Wastewater analysis is a prime method for tracking COVID-19, revealing last week that the Twin Cities is in a pandemic "holding pattern" and that viral levels have held constant for a month.
But it wasn't always so.
COVID-19 wastewater monitoring took more than a year to gain credibility in Minnesota — and only after scientists addressed numerous technical challenges, benefitted from trial-and-error luck, and overcame the image problem of an industry at the business end of the plumbing system.
"Having people take poop seriously as a COVID detector? It took a little while," said Bonnie Kollodge, a spokeswoman for the Metropolitan Council, which reports viral levels found at the Metropolitan Wastewater Treatment Plant in St. Paul.
Now thousands of people flock each Friday to the Metro plant's results. The University of Minnesota similarly reports viral load sampling from 40 plants accounting for 67% of Minnesota residents, while St. Cloud reports its own results.
The belated success may just be the beginning — with the Centers for Disease Control and Prevention linking wastewater plants into a national surveillance group capable of monitoring COVID-19, and perhaps other pathogens such as monkeypox and influenza too.
"This really is the future," said Steve Balogh, the research scientist at the St. Paul plant who developed a reliable method of extracting viral material from sewage.
Friday's Metro plant results offer optimism: The viral load in Twin Cities wastewater declined 1%, matching a gradual decline in Minnesota COVID-19 cases. On the other hand, the fast-spreading BA.5 subvariant made up 64% of that viral material — the same variant spawning COVID-19 surges this summer in many southern and western states.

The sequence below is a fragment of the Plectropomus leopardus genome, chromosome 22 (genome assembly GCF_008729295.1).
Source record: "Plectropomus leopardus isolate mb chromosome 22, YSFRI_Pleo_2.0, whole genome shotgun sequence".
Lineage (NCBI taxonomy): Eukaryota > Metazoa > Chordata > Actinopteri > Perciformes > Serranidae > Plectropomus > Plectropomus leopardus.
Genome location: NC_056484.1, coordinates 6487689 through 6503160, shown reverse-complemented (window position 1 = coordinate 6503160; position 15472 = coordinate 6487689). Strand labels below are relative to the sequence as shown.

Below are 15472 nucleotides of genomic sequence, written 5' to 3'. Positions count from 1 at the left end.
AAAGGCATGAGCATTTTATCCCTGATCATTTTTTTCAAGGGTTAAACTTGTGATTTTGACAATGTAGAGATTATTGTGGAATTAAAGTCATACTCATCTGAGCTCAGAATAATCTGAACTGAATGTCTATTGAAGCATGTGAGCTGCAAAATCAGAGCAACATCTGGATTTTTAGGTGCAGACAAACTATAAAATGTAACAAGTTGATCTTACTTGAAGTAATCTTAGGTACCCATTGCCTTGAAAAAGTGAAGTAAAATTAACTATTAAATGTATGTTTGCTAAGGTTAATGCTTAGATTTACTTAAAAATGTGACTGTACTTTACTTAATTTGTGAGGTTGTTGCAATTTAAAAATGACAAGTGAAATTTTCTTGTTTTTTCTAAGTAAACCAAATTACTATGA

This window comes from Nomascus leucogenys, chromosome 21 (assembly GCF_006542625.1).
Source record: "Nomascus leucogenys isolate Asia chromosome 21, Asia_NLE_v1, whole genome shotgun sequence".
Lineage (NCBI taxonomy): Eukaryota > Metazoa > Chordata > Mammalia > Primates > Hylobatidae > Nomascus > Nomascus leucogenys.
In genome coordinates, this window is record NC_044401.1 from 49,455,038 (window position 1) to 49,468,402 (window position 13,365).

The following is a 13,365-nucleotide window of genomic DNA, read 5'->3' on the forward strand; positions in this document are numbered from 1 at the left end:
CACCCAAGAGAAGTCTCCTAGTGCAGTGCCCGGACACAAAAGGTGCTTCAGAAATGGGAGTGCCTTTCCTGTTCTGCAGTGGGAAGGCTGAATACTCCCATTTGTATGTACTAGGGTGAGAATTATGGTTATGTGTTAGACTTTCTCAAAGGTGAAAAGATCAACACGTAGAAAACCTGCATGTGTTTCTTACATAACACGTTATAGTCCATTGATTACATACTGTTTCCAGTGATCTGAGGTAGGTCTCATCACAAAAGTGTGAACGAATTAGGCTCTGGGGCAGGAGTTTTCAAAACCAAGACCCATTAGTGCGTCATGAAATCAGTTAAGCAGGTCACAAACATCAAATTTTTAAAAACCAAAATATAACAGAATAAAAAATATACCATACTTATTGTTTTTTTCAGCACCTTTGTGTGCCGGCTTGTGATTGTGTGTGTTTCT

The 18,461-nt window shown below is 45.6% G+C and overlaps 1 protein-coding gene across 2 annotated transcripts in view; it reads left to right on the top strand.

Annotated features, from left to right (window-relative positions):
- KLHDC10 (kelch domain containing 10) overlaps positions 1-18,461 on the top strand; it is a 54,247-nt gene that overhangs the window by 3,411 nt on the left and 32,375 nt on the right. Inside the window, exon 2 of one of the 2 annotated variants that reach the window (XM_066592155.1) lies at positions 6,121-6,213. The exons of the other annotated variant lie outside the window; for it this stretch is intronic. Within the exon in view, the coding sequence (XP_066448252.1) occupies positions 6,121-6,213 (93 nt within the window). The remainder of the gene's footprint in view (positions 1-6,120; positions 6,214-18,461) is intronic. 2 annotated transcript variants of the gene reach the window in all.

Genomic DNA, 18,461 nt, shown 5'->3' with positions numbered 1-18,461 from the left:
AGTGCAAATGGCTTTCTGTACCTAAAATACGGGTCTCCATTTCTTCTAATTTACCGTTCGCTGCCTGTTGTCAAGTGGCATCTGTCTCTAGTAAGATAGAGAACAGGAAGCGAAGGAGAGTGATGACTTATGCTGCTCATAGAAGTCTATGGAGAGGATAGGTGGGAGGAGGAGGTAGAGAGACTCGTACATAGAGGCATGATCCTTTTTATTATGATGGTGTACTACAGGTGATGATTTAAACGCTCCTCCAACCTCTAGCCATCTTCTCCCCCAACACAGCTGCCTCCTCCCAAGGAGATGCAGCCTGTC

"We're in a period of transition," Balogh said. "We're seeing the BA.2.12.1 variant disappear and we're seeing the BA.5 variant take over. We're not sure where BA.5 is going to go at the moment."
The easy-to-read wastewater numbers on the treatment plant's dashboard belie the complex process of obtaining them. Sewage flows from the homes of 1.9 million people and buildings in the Twin Cities area to the St. Paul plant, passing through screens that remove large objects flushed down the pipes before it reaches a sampler that collects wastewater for analysis.
Studies early in the pandemic in 2020 raised the potential for monitoring COVID-19 by looking for genetic remnants of the coronavirus in wastewater.
That made sense to Balogh. Treatment plants already are tasked with removing harmful particles from wastewater that could taint downstream water quality. Phosphorous and nitrogen are particular concerns that are removed before the water runs through the St. Paul plant and into the Mississippi River.
So analyzing wastewater's contents to address the upstream threat of COVID-19 seemed like a natural extension. The first trick was figuring out how to extract genetic remnants of the virus suitable for analysis from all that mess.
"That really is the key to doing this kind of work," Balogh said. "How do you get enough of the viral RNA out of the wastewater into cleaner water that you can analyze?"